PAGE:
Mr. Bastawisi said he is now under "constant surveillance." His wife has received anonymous phone calls alleging his infidelity. He said he knows of one woman who told an Egyptian sociologist, Saadeddin Ibrahim, that she was asked to invent a story about an affair they never had for the columns of some state-funded newspapers.

One might think Mr. Bastawisi and the judges would find allies in the Bush administration, which has championed the cause of Arab liberalism. After all, the justices were protesting a parliamentary election that was encouraged and praised by the president himself. But on Monday, a spokesman for the American Embassy referred a call for comment on the standoff to Washington. In Washington, a spokesman for the Bureau of Near Eastern Affairs was critical of the regime’s treatment of protesters on Thursday, but said nothing of whether Messrs. Bastawisi and Mekki should even face a trial widely seen as retaliation for their efforts to investigate last November’s elections. The two judges have not even formally seen the evidence or charges against them, and the hand-picked jurist overseeing their trial demanded that the state choose the lawyers for the defense.

Mr. Bastawisi said he has no ally in the Bush administration. "All the people have lost trust in the intentions of the American administration," he said. "[While] they give long speeches on reform in the region, they are backing the very regimes that are standing in the way of these reforms. Mainly we are depending on the Egyptian people." He said that if he loses tomorrow, which he thinks is a near certainty, he will appeal his decision not in Washington, but in Brussels and other European capitals.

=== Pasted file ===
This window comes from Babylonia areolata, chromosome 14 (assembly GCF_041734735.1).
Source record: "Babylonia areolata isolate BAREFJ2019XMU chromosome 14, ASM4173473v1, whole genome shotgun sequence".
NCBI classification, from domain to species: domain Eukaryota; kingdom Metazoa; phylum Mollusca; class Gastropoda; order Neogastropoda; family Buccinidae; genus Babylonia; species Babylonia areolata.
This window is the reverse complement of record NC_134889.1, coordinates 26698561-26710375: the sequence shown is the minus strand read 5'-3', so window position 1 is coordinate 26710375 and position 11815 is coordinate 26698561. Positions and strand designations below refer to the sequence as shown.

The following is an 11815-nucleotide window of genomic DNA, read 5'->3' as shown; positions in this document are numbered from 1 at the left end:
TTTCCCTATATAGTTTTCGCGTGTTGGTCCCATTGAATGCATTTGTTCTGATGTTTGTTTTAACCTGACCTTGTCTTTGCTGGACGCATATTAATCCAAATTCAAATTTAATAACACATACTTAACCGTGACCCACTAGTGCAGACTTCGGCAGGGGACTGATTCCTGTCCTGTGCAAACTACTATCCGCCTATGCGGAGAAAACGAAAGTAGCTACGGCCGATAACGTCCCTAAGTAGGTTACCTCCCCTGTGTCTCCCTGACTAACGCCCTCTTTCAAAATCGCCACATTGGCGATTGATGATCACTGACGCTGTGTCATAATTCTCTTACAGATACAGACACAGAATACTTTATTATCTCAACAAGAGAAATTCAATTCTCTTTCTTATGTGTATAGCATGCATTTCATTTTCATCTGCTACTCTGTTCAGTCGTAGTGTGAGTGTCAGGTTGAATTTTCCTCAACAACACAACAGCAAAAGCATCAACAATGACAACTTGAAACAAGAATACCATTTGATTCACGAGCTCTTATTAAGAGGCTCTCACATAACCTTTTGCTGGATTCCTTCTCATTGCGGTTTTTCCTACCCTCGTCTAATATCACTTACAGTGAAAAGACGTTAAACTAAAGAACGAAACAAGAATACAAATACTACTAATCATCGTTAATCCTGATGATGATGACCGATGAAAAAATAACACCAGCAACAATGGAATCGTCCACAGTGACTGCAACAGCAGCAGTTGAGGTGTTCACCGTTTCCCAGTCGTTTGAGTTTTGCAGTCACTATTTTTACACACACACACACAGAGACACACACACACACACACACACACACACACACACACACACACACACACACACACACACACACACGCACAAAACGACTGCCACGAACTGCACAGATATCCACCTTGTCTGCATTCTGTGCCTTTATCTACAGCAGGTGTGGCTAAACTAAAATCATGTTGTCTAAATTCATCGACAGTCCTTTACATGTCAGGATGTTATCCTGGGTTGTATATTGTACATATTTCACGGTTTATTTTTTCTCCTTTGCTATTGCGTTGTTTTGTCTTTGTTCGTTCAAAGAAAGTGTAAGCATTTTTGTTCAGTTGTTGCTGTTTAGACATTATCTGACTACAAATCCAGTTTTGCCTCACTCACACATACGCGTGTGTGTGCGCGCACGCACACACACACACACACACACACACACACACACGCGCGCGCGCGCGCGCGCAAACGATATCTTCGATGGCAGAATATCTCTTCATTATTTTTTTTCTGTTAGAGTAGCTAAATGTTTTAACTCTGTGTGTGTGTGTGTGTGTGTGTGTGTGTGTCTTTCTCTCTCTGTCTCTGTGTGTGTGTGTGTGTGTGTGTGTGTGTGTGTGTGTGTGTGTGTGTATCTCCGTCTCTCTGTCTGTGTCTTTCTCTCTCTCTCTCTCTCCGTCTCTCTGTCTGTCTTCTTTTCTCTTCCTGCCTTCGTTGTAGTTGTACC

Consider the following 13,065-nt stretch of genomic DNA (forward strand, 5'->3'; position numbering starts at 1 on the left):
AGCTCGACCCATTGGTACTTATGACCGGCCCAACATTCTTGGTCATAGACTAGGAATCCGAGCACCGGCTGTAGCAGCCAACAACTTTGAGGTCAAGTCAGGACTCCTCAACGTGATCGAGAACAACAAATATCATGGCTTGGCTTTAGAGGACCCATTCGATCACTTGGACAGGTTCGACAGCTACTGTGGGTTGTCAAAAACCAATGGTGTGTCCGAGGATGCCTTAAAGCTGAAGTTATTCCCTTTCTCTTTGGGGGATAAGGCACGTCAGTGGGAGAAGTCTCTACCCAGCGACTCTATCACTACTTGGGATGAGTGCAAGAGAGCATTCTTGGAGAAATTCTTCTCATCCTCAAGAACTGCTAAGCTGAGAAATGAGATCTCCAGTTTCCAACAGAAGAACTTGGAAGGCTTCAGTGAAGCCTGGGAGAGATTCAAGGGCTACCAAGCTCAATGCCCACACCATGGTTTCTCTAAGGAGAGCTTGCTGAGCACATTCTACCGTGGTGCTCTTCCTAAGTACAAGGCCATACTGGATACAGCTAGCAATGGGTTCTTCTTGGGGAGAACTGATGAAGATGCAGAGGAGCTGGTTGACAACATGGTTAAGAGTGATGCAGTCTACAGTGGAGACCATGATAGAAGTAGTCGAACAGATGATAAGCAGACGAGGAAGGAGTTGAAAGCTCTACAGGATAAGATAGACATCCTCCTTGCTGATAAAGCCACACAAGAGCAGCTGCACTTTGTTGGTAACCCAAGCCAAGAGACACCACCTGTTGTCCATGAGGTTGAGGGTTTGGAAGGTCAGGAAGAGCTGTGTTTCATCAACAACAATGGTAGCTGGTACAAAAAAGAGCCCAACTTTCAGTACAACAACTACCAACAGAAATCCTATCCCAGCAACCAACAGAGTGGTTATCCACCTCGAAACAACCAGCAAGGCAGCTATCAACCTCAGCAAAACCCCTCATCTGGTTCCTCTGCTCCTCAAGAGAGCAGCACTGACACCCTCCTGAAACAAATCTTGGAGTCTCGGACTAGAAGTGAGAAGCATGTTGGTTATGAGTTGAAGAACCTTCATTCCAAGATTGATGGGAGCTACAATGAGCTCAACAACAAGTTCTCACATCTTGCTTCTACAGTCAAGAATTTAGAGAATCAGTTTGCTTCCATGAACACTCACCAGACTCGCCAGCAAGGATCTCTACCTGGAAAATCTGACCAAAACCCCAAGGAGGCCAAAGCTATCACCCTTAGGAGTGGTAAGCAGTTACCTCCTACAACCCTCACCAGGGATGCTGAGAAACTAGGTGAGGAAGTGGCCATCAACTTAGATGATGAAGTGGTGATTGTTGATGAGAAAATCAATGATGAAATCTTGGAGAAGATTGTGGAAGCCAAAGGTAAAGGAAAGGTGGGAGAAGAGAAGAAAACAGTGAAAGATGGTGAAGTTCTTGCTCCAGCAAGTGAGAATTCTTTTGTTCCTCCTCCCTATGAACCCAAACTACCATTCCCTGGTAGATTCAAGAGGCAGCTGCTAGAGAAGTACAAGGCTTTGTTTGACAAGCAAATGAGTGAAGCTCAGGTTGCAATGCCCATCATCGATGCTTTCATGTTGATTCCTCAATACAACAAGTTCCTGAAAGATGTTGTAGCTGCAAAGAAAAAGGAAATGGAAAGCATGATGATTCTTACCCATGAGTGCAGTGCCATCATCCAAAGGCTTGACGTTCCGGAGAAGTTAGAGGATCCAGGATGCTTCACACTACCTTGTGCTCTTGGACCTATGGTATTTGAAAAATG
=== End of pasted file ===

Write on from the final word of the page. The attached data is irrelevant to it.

Mr. Bastawisi’s friend and fellow judge Mr. Derbala yesterday laughed when asked about American support for their strike. The director of the Cairo Institute for Human Rights Study, Bahayeldin Hassan, said American support for democracy in Egypt amounted to "sweet words from time to time." He said, "We are hearing these statements from time to time. I have not felt the support was serious. I think the common security interest of the United States is a top priority."

Not all opposition figures agree, however. The vice president of the political party led by a jailed presidential candidate, Ayman Nour, yesterday said he did not doubt the Bush administration’s long-term commitment to the advancement of democracy in the region. "There is public perception of disappointment with Washington," Hisham Qassem said. "For someone like myself, I know the Bush administration is not backing off. I have met with people from Secretary Rice to John Hannah. This is not something that can be reversed. American foreign policy is based on national security. And they know they need to decongest the region now." Mr. Qassem added that the pressure from Washington in withholding a free trade agreement and other bilateral perks from Egypt was a more serious policy than a few years ago, when much of the pressure on Mr.Mubarak was limited to public threats - such as withholding aid - the White House had no intention of acting on.

Meanwhile, as a conflict between the judges and the state looms in Egypt, those taking on the regime say the stakes could not be higher. On Monday Mr. Derbala said he believed that Mr. Mubarak was becoming worse for the judiciary than the notoriously repressive Gamal Abdel Nasser, who led the military coup in 1952 that founded the modern Egyptian police state. "Nasser only used to fire judges. On Thursday one of our judges was beaten at the protests," he said.

Mr. Bastawisi, on the other hand, said that if he loses and the judiciary cannot keep its independence, grave days are ahead for his country. "I cannot say what is going to happen," he said. "If the people win, then it’s going to be a real democracy. If the state wins, then it’s going to be worse than Egypt has ever seen."